In the ensuing days, Perebyinis stayed. Although the company had offered financial assistance for employees seeking to leave, she hunkered down with her children and parents in their home in Irpin, a suburb west of Kyiv. She did not want to leave her son, who was not allowed to exit the country because he was 18 and of fighting age, Khirvonina told The Post. Perebyinis was also concerned about how to move her mother, who has Alzheimer’s disease, the Times reported.
But their apartment building was soon struck by shelling, forcing the family into a basement with no food or electricity, Khirvonina told The Post.
That is when they decided to evacuate. On Sunday, their plan was to join a church group, make their way to Kyiv and figure out a safer destination from there, Serhiy Perebyinis told the Times. They made their way toward Kyiv alongside a damaged bridge and were crossing in front of a World War II monument when they were struck by mortar shells that sprayed out shrapnel shards, the Times reported.
The children died instantly, Khirvonina said, and Serhiy Perebyinis said his wife died at the hospital the next day. Even before the photos hit social media, Perebyinis knew something was wrong because he had been tracking his wife’s cellphone and saw her location jump from the highway to a hospital in Kyiv, he told The Post.
Tatiana Perebyinis’s co-worker knew it was her in the photographs because she had been wearing the coat on a company retreat only weeks before. “My hands just couldn’t stop shaking,” Khirvonina told The Post.
Only weeks earlier, Khirvonina had been paragliding with Perebyinis in the nation of Georgia. It was Perebyinis who had encouraged Khirvonina to take part. She described Perebyinis as a brave woman, a kind mother and a generous co-worker.
“She was a great woman,” Khirvonina said. “And I think it is so unjust that their lives were taken so brutally.”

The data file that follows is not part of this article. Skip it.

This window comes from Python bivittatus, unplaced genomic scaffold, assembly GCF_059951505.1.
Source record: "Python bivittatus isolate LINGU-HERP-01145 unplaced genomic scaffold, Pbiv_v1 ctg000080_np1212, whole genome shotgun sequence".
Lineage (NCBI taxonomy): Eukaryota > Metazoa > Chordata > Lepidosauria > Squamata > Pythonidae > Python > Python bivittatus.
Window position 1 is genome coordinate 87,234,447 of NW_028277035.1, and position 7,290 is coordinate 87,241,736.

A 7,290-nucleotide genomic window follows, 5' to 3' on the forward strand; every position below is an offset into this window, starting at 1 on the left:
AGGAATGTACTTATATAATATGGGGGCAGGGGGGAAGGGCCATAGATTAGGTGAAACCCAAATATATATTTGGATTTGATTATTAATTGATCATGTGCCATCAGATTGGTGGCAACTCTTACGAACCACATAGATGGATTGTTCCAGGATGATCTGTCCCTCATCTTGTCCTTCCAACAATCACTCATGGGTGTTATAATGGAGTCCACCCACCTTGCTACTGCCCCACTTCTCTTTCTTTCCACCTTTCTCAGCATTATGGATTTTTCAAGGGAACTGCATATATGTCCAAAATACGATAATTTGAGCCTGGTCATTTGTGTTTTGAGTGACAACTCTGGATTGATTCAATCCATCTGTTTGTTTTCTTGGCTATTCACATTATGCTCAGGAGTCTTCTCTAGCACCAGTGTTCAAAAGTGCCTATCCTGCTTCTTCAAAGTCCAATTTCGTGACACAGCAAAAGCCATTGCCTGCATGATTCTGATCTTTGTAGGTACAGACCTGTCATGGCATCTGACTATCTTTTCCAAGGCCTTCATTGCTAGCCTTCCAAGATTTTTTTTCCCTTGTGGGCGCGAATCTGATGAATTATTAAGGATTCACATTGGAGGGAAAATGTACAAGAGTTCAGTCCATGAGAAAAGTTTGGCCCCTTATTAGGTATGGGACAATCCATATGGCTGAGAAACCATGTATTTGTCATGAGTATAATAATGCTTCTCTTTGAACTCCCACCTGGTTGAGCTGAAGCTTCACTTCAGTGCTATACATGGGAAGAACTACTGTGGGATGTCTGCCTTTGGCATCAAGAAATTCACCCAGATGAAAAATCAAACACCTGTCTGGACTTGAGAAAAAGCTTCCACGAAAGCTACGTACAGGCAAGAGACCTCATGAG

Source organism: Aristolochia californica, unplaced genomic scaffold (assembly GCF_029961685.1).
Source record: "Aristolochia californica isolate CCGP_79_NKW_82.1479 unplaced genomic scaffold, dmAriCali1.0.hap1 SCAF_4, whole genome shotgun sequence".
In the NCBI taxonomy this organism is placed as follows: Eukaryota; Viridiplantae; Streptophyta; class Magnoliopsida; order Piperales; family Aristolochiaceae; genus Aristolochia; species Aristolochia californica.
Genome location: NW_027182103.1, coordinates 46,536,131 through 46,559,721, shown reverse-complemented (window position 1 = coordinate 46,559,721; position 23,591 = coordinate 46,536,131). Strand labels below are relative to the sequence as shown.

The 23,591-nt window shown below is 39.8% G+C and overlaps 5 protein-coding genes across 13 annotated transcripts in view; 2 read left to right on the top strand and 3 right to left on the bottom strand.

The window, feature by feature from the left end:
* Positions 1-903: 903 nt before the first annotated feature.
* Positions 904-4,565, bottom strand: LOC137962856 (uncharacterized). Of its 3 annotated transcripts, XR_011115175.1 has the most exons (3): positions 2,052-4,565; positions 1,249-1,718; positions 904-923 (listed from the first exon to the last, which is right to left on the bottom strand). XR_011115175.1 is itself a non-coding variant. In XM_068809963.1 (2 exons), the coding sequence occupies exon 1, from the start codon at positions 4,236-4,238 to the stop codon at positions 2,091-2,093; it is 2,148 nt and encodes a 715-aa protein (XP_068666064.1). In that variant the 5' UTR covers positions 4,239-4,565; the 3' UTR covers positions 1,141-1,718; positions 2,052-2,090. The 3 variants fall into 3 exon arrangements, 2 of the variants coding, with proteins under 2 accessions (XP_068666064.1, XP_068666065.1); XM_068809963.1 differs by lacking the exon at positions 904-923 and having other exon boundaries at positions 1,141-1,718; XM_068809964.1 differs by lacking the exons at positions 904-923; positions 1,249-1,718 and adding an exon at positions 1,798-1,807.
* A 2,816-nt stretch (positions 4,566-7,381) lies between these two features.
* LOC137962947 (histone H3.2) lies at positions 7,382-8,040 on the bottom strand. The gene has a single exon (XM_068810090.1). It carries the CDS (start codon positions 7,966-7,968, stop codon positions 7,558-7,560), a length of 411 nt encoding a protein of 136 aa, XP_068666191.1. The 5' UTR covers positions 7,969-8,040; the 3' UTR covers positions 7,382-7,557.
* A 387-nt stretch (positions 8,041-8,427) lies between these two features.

“There’s no forgiveness, no understanding for those deeds,” she added. “We will never forget that. I am truly scared that this hatred will be with us for … generations to come.”
The latest: Ukraine-Russia talks in Turkey ended without an agreement as President Zelensky condemned as an atrocity a Russian airstrike on a maternity hospital in Mariupol that killed at least 3 people. Meanwhile, in the U.S., House lawmakers approved new humanitarian, economic and military assistance to Ukraine worth approximately $14 billion.
Oil exports: Russia is the world’s largest oil exporter, sending more than 7 million barrels of crude oil to countries around the world, including to Germany and other E.U. members.
The fight: Casualties are mounting in Ukraine — including civilians, while Moscow is facing allegations that it has used cluster and vacuum weapons. As many as 4,000 Russian soldiers may have died, according to a U.S. general.
Map: Russia’s assault on Ukraine has been extensive with strikes and attacks across the entire country.
The response: Russia’s war could be a global economic “game changer,” with rising gas prices and shifting trade decisions suggesting change that will be felt for years. Meanwhile, in Russia, online access has been significantly curtailed by censors at home and businesses abroad.
How you can help: Here are ways those in the U.S. can help support the Ukrainian people as well as what people around the world have been donating.
Read our full coverage of the Russia-Ukraine crisis.